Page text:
A leading Indian hospital has expressed concerns over rising instances of a “deadly” fungal infection in patients after they recovered from COVID, or in those exhibiting no symptoms whatsoever.
According to the New Delhi-based Sir Ganga Ram Hospital, there have been 10 cases of COVID-triggered mucormycosis in the last 15 days, with over 50 percent of patients experiencing loss of eyesight and the removal of their nose and jaw bone.
Mucormycosis, a rare fungal infection, mostly affects people with comparatively low immunity levels.
“Mortality is currently being seen in the range of 50 percent (five patients) with certain deaths when there is involvement of the brain,” stated a hospital release on Monday.
Dr. Munish Munjal, an ENT (Ear, Nose and Throat) specialist at the hospital, says although the “alarming affliction” is not new, “what is new is that COVID is triggering mucormycosis”.
“The frequency with which we are witnessing the occurrence of COVID-triggered mucormycosis with high morbidity and mortality has never been seen before and is shocking and alarming,” adds Dr. Munjal.
In one of the recent cases of COVID-induced mucormycosis, a 32-year-old businessman from Delhi ended up being facially “disfigured” after contracting the fungus following his recovery from COVID.
The hospital authorities said that the man developed a “nose obstruction” on the left side as well as swollen eyes merely two days after he had recovered from COVID at the same facility.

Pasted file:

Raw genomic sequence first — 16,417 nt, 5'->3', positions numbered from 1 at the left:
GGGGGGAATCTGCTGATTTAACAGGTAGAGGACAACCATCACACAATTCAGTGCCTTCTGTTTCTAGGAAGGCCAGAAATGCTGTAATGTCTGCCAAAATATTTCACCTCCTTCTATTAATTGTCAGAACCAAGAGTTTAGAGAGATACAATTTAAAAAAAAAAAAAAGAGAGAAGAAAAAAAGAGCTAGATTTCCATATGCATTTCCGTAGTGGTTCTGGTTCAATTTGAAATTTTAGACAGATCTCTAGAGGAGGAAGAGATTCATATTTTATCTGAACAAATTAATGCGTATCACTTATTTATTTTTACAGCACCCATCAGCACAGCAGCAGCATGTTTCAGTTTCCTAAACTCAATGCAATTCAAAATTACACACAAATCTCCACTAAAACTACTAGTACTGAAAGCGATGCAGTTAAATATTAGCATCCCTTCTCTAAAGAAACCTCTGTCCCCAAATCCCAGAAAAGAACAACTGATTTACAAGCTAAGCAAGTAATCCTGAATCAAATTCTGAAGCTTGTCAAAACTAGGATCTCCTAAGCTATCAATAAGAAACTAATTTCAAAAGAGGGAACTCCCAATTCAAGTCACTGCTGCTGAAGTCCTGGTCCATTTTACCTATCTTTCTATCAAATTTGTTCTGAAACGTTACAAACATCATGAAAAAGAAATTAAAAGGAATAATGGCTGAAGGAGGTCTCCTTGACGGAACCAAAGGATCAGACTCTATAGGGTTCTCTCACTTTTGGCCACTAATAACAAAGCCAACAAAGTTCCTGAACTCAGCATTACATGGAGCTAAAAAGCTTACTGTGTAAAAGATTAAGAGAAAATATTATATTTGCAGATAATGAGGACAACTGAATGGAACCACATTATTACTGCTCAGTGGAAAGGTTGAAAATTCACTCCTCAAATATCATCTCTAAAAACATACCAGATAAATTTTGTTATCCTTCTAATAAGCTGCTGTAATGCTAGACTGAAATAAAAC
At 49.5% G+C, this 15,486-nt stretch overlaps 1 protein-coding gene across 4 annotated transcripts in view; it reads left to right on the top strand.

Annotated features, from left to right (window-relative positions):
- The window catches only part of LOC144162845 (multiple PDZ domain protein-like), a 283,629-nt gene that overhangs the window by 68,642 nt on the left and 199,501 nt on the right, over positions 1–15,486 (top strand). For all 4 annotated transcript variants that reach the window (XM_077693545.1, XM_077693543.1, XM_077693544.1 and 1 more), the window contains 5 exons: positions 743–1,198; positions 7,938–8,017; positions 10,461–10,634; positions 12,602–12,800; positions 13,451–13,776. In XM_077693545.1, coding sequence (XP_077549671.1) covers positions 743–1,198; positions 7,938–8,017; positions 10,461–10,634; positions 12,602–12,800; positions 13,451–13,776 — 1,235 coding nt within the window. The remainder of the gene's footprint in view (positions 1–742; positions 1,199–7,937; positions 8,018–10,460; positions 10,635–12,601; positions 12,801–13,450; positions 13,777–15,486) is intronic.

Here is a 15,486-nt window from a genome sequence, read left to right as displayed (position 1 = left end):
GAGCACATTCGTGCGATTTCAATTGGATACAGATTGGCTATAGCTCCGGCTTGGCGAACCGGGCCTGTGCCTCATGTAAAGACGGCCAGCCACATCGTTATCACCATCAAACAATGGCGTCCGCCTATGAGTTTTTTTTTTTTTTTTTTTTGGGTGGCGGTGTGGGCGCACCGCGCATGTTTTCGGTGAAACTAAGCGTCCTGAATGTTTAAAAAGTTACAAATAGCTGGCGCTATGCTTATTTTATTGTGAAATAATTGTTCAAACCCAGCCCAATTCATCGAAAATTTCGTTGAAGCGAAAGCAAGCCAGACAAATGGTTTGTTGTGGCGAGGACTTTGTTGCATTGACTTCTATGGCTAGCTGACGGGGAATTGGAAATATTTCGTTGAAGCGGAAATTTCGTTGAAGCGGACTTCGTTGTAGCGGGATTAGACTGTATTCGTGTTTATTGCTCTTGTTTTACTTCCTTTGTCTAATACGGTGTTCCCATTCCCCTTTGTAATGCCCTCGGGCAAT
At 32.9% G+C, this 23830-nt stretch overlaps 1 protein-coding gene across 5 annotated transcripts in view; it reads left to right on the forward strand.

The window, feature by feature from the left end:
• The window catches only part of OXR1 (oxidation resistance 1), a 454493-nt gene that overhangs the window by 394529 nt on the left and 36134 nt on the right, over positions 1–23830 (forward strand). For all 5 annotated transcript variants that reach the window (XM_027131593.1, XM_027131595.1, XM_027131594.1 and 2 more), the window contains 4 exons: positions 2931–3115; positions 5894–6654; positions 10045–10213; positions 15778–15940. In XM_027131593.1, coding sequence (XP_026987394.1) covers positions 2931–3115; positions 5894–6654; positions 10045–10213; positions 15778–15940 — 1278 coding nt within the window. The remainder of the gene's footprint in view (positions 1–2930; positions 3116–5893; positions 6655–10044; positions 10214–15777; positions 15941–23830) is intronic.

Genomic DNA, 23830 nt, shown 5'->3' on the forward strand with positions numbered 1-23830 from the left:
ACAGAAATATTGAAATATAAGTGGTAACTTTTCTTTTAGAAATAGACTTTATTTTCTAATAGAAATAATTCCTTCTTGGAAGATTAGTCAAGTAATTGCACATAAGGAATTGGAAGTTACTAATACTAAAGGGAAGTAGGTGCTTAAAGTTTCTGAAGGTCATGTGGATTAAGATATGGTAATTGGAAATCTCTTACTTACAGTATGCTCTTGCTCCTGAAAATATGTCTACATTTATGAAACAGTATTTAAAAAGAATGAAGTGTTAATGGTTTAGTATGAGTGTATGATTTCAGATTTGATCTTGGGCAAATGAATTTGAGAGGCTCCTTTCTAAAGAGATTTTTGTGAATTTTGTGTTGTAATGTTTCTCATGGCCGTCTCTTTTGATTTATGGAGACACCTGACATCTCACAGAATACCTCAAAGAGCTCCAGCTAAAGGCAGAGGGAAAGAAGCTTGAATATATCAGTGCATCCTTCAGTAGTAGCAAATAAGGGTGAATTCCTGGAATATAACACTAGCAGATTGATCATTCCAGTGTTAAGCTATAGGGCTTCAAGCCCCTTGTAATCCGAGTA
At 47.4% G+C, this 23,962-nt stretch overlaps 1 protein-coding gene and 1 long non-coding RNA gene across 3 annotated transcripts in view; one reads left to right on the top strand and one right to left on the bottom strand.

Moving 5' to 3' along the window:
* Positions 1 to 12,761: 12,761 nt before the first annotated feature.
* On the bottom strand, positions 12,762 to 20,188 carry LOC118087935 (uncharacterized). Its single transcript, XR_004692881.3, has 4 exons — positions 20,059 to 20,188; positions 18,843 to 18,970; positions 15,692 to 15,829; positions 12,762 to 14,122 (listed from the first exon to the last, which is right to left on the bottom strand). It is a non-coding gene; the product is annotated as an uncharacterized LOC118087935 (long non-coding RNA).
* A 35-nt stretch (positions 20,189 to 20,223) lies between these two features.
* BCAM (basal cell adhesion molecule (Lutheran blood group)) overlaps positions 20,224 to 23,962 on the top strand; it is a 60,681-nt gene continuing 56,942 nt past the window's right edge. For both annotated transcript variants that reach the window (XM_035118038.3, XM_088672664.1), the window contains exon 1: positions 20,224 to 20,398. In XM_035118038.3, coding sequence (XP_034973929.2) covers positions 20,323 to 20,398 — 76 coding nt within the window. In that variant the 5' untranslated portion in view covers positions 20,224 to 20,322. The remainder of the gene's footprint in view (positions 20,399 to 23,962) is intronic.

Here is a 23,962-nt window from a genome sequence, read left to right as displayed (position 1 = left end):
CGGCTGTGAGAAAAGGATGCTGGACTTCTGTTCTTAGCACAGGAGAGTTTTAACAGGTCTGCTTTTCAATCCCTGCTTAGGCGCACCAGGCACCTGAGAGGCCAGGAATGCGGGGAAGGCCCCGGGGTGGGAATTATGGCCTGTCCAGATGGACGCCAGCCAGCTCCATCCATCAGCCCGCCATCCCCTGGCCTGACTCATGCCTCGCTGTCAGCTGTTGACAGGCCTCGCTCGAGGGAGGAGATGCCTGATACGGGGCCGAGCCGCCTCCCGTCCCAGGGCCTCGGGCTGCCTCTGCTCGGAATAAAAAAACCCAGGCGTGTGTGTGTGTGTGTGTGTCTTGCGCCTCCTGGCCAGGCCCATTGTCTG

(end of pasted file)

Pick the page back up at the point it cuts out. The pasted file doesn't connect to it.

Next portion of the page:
His tests revealed presence of not only “steeply elevated” sugar and infection levels, but also the presence of a mucor fungus, as per the hospital records.
“A Magnetic Resonance Imaging (MRI) scan revealed that the infection had already destroyed a significant part of his left side sinuses, eye, upper jaw bone and muscles, and even had made passage into the brain!” the hospital disclosed.
“An extensive surgical debridement was undertaken by a team of ENT and eye surgeons, and he had to be subsequently put on life-saving antifungal medication and vital critical care support for more than two weeks,” the hospital administration has also revealed.
As of Monday, the man was yet to be discharged from the hospital.
Doctors at the hospital say that a weak immune system in recovered COVID patients could be a possible reason behind the “alarming” frequency at which recovered COVID patients are contracting the fungus.
“Most important is that we have to carefully elevate the dosages of antifungals to more than maximum levels, without letting the internal organs like kidney and liver face the damage," states Dr. Prakash Shastri, the Vice Chairman of Critical Care at Sir Ganga Ram Hospital.
“It’s a herculean task to revive the immune-competence of a weak COVID patient,” cautions Dr. Shastri.
Meanwhile, India on Monday reported a total of 352,000 active COVID cases, the lowest in 149 days. India, the second worst hit country in the world during the ongoing pandemic, has reported nearly 9.8 million infections so far which have resulted in more than 143,000 deaths, as per the federal Health and Family Welfare Ministry.